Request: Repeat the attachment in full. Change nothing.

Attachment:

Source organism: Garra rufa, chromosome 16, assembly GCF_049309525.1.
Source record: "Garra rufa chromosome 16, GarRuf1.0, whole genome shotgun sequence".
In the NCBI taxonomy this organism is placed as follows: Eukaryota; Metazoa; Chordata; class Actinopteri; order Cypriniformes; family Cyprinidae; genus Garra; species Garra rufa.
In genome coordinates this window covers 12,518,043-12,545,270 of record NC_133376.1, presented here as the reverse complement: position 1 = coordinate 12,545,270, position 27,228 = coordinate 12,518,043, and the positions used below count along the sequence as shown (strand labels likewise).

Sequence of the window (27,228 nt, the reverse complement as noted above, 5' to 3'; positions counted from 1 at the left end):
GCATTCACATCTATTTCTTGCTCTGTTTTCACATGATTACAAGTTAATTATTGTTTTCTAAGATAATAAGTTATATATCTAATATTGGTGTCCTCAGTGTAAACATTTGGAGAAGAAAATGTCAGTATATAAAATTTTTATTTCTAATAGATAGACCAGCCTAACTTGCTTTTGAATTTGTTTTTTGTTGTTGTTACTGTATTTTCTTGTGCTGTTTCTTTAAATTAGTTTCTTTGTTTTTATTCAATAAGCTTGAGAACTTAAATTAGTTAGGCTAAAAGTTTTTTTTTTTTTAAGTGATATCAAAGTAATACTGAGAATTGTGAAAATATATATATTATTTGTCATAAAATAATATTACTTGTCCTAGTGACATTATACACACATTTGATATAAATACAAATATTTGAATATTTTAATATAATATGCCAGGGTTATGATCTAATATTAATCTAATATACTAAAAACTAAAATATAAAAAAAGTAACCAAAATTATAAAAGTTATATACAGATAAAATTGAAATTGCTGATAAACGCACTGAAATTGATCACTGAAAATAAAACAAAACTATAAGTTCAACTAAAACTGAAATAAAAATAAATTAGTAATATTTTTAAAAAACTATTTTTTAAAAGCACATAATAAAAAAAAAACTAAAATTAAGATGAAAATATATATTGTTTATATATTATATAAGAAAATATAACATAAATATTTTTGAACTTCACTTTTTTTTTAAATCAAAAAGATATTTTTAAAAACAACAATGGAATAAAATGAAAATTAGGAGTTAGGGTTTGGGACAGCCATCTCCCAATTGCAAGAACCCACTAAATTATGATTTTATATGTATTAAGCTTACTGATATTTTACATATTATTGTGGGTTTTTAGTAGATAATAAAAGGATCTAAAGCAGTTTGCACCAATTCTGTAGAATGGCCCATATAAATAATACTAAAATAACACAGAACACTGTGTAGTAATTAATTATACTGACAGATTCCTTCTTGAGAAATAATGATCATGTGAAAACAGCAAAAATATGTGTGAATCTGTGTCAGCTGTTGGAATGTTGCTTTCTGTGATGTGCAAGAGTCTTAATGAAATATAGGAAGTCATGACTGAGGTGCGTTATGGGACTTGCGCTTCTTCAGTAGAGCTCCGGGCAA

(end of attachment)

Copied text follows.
Source organism: Garra rufa, chromosome 16, assembly GCF_049309525.1.
Source record: "Garra rufa chromosome 16, GarRuf1.0, whole genome shotgun sequence".
In the NCBI taxonomy this organism is placed as follows: Eukaryota; Metazoa; Chordata; class Actinopteri; order Cypriniformes; family Cyprinidae; genus Garra; species Garra rufa.
In genome coordinates this window covers 12,518,043-12,545,270 of record NC_133376.1, presented here as the reverse complement: position 1 = coordinate 12,545,270, position 27,228 = coordinate 12,518,043, and the positions used below count along the sequence as shown (strand labels likewise).

Sequence of the window (27,228 nt, the reverse complement as noted above, 5' to 3'; positions counted from 1 at the left end):
GCATTCACATCTATTTCTTGCTCTGTTTTCACATGATTACAAGTTAATTATTGTTTTCTAAGATAATAAGTTATATATCTAATATTGGTGTCCTCAGTGTAAACATTTGGAGAAGAAAATGTCAGTATATAAAATTTTTATTTCTAATAGATAGACCAGCCTAACTTGCTTTTGAATTTGTTTTTTGTTGTTGTTACTGTATTTTCTTGTGCTGTTTCTTTAAATTAGTTTCTTTGTTTTTATTCAATAAGCTTGAGAACTTAAATTAGTTAGGCTAAAAGTTTTTTTTTTTTTAAGTGATATCAAAGTAATACTGAGAATTGTGAAAATATATATATTATTTGTCATAAAATAATATTACTTGTCCTAGTGACATTATACACACATTTGATATAAATACAAATATTTGAATATTTTAATATAATATGCCAGGGTTATGATCTAATATTAATCTAATATACTAAAAACTAAAATATAAAAAAAGTAACCAAAATTATAAAAGTTATATACAGATAAAATTGAAATTGCTGATAAACGCACTGAAATTGATCACTGAAAATAAAACAAAACTATAAGTTCAACTAAAACTGAAATAAAAATAAATTAGTAATATTTTTAAAAAACTATTTTTTAAAAGCACATAATAAAAAAAAAACTAAAATTAAGATGAAAATATATATTGTTTATATATTATATAAGAAAATATAACATAAATATTTTTGAACTTCACTTTTTTTTTAAATCAAAAAGATATTTTTAAAAACAACAATGGAATAAAATGAAAATTAGGAGTTAGGGTTTGGGACAGCCATCTCCCAATTGCAAGAACCCACTAAATTATGATTTTATATGTATTAAGCTTACTGATATTTTACATATTATTGTGGGTTTTTAGTAGATAATAAAAGGATCTAAAGCAGTTTGCACCAATTCTGTAGAATGGCCCATATAAATAATACTAAAATAACACAGAACACTGTGTAGTAATTAATTATACTGACAGATTCCTTCTTGAGAAATAATGATCATGTGAAAACAGCAAAAATATGTGTGAATCTGTGTCAGCTGTTGGAATGTTGCTTTCTGTGATGTGCAAGAGTCTTAATGAAATATAGGAAGTCATGACTGAGGTGCGTTATGGGACTTGCGCTTCTTCAGTAGAGCTCCGGGCAA